Please Note: This article is written for users of the following Microsoft Excel versions: 97, 2000, 2002, and 2003. If you are using a later version (Excel 2007 or later), this tip may not work for you. For a version of this tip written specifically for later versions of Excel, click here: Specifying Location for a Message Box.

Specifying Location for a Message Box

Written by Allen Wyatt (last updated July 20, 2020)
This tip applies to Excel 97, 2000, 2002, and 2003


Leonard wonders if, when displaying a message box in a macro, there is a way to force the box to appear at a specific location on the screen.

There is no way to do this, as the MsgBox function doesn't include any way to specify a location. Instead, Excel displays the message box centered on the screen. If you need the capability to position the box, then the easiest solution is to rely upon the InputBox function:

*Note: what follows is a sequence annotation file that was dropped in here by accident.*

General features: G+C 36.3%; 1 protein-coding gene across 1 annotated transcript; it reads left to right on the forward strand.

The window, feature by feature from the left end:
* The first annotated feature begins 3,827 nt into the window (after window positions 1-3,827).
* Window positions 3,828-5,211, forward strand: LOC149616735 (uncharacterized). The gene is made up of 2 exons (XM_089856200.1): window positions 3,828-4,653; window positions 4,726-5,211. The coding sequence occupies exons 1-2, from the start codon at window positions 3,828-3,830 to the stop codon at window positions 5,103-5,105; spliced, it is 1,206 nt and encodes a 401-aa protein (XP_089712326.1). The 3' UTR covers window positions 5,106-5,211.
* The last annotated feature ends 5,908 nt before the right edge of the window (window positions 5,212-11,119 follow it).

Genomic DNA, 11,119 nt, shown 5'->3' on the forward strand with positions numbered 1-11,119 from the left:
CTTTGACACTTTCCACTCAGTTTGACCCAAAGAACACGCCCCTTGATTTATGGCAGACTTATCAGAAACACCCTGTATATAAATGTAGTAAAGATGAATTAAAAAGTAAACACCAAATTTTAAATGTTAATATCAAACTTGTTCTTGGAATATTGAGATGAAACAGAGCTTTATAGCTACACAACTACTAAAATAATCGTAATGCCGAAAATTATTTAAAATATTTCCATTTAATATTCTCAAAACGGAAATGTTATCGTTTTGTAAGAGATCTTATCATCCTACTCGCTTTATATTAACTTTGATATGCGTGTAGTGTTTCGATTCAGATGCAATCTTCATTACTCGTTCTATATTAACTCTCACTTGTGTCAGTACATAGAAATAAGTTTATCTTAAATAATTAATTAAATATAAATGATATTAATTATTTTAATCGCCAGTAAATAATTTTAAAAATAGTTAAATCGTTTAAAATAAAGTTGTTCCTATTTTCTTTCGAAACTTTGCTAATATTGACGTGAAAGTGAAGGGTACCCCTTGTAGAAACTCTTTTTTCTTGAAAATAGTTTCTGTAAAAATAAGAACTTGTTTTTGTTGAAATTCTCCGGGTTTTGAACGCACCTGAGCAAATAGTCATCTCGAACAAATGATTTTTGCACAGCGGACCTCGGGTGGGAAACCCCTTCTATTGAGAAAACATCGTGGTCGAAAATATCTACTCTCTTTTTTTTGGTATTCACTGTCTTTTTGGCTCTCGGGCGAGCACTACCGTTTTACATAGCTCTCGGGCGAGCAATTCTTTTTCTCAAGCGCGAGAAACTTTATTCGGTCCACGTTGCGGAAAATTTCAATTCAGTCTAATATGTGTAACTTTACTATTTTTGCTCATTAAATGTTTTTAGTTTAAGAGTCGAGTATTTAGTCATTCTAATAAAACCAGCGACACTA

sName = InputBox(Prompt:="Enter your name", XPos:=2880, YPos:=1440)

Note that you can specify both an X position and a Y position for the upper-left corner of the box. The values assigned to these parameters are measured from the top-left corner of the screen, and are specified in twips. (There are 1440 twips to an inch.)

An input box does, of course, expect the user to provide input, whereas a message box does not. If you don't want to potentially confuse your users by soliciting input when none is really needed, then you'll need to create a UserForm to simulate a message box.

Note:

If you would like to know how to use the macros described on this page (or on any other page on the ExcelTips sites), I've prepared a special page that includes helpful information. Click here to open that special page in a new browser tab.

ExcelTips is your source for cost-effective Microsoft Excel training. This tip (10028) applies to Microsoft Excel 97, 2000, 2002, and 2003. You can find a version of this tip for the ribbon interface of Excel (Excel 2007 and later) here: Specifying Location for a Message Box.

Author Bio

Allen Wyatt

With more than 50 non-fiction books and numerous magazine articles to his credit, Allen Wyatt is an internationally recognized author. He is president of Sharon Parq Associates, a computer and publishing services company. ...

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